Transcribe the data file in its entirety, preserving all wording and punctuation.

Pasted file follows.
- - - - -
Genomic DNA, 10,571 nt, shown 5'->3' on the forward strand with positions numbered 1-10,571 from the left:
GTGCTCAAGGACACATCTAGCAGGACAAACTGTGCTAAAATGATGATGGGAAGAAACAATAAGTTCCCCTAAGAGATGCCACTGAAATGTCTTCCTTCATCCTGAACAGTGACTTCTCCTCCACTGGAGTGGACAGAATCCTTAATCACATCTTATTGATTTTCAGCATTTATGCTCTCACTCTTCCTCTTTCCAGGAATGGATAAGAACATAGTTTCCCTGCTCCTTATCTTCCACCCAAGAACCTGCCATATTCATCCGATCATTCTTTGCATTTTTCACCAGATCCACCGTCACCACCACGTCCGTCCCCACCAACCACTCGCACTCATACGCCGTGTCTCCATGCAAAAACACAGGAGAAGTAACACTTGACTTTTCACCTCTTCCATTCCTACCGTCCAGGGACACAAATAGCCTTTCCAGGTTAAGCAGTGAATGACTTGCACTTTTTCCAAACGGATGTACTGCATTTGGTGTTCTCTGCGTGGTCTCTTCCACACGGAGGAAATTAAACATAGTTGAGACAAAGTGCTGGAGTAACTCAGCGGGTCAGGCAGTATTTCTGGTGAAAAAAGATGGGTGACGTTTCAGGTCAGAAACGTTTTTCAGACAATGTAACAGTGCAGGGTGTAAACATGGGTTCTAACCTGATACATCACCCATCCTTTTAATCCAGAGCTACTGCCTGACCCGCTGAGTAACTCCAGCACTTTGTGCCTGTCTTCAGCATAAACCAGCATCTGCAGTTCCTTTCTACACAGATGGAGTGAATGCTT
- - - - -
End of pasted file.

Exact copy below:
Genomic DNA, 10,571 nt, shown 5'->3' on the forward strand with positions numbered 1-10,571 from the left:
GTGCTCAAGGACACATCTAGCAGGACAAACTGTGCTAAAATGATGATGGGAAGAAACAATAAGTTCCCCTAAGAGATGCCACTGAAATGTCTTCCTTCATCCTGAACAGTGACTTCTCCTCCACTGGAGTGGACAGAATCCTTAATCACATCTTATTGATTTTCAGCATTTATGCTCTCACTCTTCCTCTTTCCAGGAATGGATAAGAACATAGTTTCCCTGCTCCTTATCTTCCACCCAAGAACCTGCCATATTCATCCGATCATTCTTTGCATTTTTCACCAGATCCACCGTCACCACCACGTCCGTCCCCACCAACCACTCGCACTCATACGCCGTGTCTCCATGCAAAAACACAGGAGAAGTAACACTTGACTTTTCACCTCTTCCATTCCTACCGTCCAGGGACACAAATAGCCTTTCCAGGTTAAGCAGTGAATGACTTGCACTTTTTCCAAACGGATGTACTGCATTTGGTGTTCTCTGCGTGGTCTCTTCCACACGGAGGAAATTAAACATAGTTGAGACAAAGTGCTGGAGTAACTCAGCGGGTCAGGCAGTATTTCTGGTGAAAAAAGATGGGTGACGTTTCAGGTCAGAAACGTTTTTCAGACAATGTAACAGTGCAGGGTGTAAACATGGGTTCTAACCTGATACATCACCCATCCTTTTAATCCAGAGCTACTGCCTGACCCGCTGAGTAACTCCAGCACTTTGTGCCTGTCTTCAGCATAAACCAGCATCTGCAGTTCCTTTCTACACAGATGGAGTGAATGCTT